Jesus endured trials before the official religious assembly and the Roman government, represented by Pilate and Herod.
In today’s YouTube video, Rudy Ross and I will discuss common threads between Jesus’ trial with current events in America. The majority of my blog article will focus on the historical situation.
When the Sanhedrin, the ruling religious body in Jerusalem, was convinced of Jesus’ guilt, they brought him to Pilate. Their accusation was designed to provoke the Roman governor to execute him on the cross.
— Luke 23.1-5 – Then the assembly rose as a body and brought Jesus before Pilate.
They began to accuse him, saying, “We found this man perverting our nation, forbidding us to pay taxes to the emperor, and saying that he himself is the Messiah, a king.”
Then Pilate asked him, “Are you the king of the Jews?”
He answered, “You say so.”
Then Pilate said to the chief priests and the crowds, “I find no basis for an accusation against this man.”
But they were insistent and said, “He stirs up the people by teaching throughout all Judea, from Galilee where he began even to this place.”
The religious authorities were convinced that Jesus used magic to lead people away from true faith in God. According to Deuteronomy 13, the punishment for this crime was death.
— Deuteronomy 13.1-3 and 5 – If prophets or those who divine by dreams appear among you and promise you omens or portents,
And the omens or the portents declared by them take place, and they say, “Let us follow other gods” (whom you have not known) “and let us serve them,”
You must not heed the words of those prophets or those who divine by dreams; but those prophets or those who divine by dreams shall be put to death for having spoken treason against the Lord your God.
They added to the offense of “perverting our nation,” something that would interest the Roman government. They claimed he was “forbidding us to pay taxes to the emperor, and saying that he himself is the Messiah, a king.”
Rome didn’t care about the Jewish religion, but the punishment for rebels was crucifixion. Anyone who claimed to be a Messiah or a king was certain to be crucified.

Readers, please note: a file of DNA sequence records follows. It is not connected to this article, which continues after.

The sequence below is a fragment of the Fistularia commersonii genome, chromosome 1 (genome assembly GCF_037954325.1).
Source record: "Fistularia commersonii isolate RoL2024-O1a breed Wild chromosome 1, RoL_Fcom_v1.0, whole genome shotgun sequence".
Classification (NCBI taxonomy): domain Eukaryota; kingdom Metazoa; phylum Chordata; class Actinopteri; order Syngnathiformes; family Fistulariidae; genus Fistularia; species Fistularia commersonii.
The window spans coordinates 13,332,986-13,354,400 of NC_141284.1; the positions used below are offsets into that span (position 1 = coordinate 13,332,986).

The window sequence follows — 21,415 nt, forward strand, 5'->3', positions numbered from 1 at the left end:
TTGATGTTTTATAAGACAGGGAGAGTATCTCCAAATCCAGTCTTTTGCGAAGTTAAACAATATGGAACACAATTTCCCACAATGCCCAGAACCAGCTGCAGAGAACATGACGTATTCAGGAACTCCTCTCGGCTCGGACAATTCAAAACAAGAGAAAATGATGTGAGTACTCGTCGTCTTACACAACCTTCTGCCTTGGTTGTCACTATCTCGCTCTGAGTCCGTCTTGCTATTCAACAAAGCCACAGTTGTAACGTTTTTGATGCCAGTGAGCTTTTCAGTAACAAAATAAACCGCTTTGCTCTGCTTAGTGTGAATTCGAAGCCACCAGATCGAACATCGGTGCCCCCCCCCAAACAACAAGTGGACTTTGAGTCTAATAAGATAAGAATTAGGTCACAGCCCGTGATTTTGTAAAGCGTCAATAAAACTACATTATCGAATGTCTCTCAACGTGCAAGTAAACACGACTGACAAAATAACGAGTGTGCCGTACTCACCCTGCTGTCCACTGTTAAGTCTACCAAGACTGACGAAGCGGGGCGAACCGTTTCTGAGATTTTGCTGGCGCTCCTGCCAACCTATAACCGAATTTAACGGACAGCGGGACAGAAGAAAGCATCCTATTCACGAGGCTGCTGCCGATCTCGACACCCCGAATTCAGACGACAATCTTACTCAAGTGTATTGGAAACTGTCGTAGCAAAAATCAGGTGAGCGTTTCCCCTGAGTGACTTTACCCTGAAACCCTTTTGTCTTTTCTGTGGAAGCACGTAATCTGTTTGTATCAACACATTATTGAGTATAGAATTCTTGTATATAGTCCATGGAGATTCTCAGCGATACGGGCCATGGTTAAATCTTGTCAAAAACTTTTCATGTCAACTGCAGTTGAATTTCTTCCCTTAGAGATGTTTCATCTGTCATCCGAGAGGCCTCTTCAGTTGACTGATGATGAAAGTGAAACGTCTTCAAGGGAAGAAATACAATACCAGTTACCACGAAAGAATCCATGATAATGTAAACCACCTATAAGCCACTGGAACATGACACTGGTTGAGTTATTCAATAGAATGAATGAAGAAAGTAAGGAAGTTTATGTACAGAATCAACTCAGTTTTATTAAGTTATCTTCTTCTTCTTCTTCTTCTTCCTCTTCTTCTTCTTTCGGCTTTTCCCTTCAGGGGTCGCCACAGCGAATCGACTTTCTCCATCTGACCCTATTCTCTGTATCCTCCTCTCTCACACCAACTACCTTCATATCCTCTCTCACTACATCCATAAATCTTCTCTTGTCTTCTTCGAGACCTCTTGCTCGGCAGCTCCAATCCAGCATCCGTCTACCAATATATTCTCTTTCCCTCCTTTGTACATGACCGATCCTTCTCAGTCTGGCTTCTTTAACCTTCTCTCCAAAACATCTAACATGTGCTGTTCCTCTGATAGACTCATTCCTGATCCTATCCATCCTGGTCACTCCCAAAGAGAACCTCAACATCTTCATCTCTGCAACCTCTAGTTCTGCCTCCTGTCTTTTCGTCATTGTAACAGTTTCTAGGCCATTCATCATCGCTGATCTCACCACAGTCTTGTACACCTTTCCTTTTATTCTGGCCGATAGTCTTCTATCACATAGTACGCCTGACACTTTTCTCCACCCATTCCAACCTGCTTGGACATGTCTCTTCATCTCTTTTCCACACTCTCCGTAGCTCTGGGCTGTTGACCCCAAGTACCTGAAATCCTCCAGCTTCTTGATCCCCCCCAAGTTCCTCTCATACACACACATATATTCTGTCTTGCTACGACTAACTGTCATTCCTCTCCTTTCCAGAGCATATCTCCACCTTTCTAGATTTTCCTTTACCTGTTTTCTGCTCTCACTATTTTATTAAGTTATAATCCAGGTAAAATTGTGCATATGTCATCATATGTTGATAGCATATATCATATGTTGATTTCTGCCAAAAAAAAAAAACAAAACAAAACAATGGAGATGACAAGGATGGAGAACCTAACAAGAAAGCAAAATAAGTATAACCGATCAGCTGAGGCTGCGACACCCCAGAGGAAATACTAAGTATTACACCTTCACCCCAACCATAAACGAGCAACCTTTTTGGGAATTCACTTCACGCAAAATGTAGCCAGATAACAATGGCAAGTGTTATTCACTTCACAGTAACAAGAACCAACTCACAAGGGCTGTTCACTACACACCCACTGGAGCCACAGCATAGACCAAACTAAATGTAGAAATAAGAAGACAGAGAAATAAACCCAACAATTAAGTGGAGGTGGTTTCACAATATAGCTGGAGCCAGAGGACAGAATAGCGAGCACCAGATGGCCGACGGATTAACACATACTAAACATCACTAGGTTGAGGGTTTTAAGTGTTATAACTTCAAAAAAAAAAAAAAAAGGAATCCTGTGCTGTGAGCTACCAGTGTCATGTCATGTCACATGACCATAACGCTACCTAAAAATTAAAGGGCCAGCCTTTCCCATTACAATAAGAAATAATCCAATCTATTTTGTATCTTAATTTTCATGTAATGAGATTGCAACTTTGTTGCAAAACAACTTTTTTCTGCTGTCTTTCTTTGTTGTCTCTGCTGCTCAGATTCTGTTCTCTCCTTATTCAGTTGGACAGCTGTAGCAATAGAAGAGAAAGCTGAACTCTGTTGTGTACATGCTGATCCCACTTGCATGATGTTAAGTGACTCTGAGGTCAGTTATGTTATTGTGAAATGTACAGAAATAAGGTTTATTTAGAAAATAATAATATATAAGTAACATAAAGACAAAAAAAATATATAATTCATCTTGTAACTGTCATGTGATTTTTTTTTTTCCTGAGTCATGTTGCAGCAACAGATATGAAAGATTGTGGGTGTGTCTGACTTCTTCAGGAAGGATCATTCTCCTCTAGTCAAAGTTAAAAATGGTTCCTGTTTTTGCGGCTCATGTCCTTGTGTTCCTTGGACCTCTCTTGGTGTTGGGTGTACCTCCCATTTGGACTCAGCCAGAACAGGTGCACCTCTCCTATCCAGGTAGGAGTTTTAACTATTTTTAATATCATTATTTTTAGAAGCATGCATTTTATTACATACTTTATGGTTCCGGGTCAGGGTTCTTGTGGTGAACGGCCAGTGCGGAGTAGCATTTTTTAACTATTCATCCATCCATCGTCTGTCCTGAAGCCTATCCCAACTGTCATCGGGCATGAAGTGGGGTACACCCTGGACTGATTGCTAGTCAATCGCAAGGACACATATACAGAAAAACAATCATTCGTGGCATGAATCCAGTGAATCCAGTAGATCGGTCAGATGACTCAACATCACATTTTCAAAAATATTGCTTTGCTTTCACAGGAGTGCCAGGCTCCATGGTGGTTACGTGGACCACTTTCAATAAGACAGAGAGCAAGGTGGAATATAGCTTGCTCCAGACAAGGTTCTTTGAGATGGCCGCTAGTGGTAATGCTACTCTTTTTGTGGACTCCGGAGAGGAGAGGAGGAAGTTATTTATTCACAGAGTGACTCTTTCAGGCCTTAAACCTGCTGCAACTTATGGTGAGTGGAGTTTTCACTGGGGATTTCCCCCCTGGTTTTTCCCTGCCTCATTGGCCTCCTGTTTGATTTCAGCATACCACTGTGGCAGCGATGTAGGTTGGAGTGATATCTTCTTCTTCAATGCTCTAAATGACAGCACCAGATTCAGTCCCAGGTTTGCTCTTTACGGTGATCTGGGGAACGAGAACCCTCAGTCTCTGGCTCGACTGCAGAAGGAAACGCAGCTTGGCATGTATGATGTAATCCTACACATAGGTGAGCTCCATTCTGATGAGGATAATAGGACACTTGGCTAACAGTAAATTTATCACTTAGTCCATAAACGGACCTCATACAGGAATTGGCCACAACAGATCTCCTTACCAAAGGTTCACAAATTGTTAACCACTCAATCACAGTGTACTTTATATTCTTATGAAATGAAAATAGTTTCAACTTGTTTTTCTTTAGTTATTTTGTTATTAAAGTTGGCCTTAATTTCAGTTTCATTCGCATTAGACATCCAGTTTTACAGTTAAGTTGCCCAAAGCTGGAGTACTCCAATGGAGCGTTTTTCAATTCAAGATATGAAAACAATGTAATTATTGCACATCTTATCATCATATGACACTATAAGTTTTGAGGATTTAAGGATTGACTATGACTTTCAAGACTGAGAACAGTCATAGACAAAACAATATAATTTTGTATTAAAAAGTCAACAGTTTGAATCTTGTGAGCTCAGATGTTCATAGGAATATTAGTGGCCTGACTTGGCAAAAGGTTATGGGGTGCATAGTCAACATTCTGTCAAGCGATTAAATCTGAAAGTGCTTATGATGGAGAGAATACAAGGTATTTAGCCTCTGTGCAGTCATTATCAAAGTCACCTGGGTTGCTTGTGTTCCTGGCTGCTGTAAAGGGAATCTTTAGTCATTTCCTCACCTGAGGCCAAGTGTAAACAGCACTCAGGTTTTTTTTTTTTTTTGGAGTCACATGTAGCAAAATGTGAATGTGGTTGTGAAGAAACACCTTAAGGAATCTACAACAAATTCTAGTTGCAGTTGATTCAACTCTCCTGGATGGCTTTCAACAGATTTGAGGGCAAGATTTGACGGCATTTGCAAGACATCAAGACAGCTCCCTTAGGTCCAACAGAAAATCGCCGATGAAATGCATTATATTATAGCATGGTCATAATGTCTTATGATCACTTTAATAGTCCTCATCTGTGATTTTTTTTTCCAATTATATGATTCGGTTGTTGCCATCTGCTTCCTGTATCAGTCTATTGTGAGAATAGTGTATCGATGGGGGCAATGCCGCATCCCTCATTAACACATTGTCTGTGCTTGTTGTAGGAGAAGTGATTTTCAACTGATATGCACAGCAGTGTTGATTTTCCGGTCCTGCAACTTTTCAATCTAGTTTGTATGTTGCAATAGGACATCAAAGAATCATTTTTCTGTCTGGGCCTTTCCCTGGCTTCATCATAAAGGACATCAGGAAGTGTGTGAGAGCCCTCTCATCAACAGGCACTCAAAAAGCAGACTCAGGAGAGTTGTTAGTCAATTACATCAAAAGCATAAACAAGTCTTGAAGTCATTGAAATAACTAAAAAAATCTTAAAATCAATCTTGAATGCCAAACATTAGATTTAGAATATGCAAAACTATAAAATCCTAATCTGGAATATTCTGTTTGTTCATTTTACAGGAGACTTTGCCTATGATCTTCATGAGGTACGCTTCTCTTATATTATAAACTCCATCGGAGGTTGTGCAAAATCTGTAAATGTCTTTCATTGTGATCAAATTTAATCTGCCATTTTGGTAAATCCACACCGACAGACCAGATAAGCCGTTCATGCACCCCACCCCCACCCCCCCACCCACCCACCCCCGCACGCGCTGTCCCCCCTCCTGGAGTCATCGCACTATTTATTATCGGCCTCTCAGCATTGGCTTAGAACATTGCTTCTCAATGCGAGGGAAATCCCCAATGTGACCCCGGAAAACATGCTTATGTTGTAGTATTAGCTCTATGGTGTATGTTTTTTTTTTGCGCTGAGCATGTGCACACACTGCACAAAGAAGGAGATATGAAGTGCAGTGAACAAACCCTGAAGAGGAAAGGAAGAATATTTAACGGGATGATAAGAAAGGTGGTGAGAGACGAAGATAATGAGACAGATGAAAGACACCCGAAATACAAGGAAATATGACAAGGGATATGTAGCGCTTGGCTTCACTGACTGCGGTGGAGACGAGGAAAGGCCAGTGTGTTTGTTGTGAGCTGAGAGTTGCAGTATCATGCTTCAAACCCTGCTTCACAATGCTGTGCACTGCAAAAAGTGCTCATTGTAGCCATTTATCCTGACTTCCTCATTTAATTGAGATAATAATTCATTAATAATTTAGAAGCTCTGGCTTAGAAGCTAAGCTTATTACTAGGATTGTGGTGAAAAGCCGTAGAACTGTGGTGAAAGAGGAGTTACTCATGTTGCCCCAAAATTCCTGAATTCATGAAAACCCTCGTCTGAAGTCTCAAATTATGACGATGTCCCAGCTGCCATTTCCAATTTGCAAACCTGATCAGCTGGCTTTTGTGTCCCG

Pilate responded to the Jewish leaders that he had no grounds to condemn Jesus.
Bible students believe that Pilate did this to irritate his enemies, the Temple authorities. Whether that is true or not, Pilate attempted to escape condemning Jesus by sending him to Herod.
Jesus Before Herod
Pilate was the governor of the area around Jerusalem and Herod Antipas was Rome’s leader over Galilee. Pilate sent Jesus to Herod for judgment.
— Luke 23.6-12 – When Pilate heard this, he asked whether the man was a Galilean.
And when he learned that he was under Herod’s jurisdiction, he sent him off to Herod, who was himself in Jerusalem at that time.
When Herod saw Jesus, he was very glad, for he had been wanting to see him for a long time, because he had heard about him and was hoping to see him perform some sign.
He questioned him at some length, but Jesus gave him no answer.
The chief priests and the scribes stood by, vehemently accusing him.
Even Herod with his soldiers treated him with contempt and mocked him; then he put an elegant robe on him, and sent him back to Pilate.
That same day Herod and Pilate became friends with each other; before this they had been enemies.
You will recall that Herod was the evil ruler, who had John the Baptist executed to impress drunken party-goers at his home.
Herod wanted to see Jesus because he was curious about the miracles he had heard that Jesus performed. Jesus said nothing at all to Herod.
Jesus’ response recalls the prophecy of Isaiah.
He was oppressed, and he was afflicted,
yet he did not open his mouth;
like a lamb that is led to the slaughter,
and like a sheep that before its shearers is silent,
so he did not open his mouth. (Isaiah 53.7)
Beware of Power!
We do well to remember that the religious leaders and Roman authorities were the “powers” of their day. They were feared and respected. People catered to them with the hope of receiving their favors.
Jesus surrounded himself with women, outsiders, children, marginalized persons, and the like. He blessed the poor (Luke 6.20).
As we continue to read Luke, we will see women, outcasts, and the poor sympathetic to his suffering.
On the other hand, beginning with Herod and extending to the soldiers and religious leaders around the cross, the powerful poured out their vitriol on Jesus with the harshest of efforts.
It is important that we are not seduced by power. If so, we may end up on the wrong side of God’s will.
The best choice we can make is to be aligned with God and his purposes.
Rudy Ross and I discuss this passage on the Bob Spradling YouTube channel.
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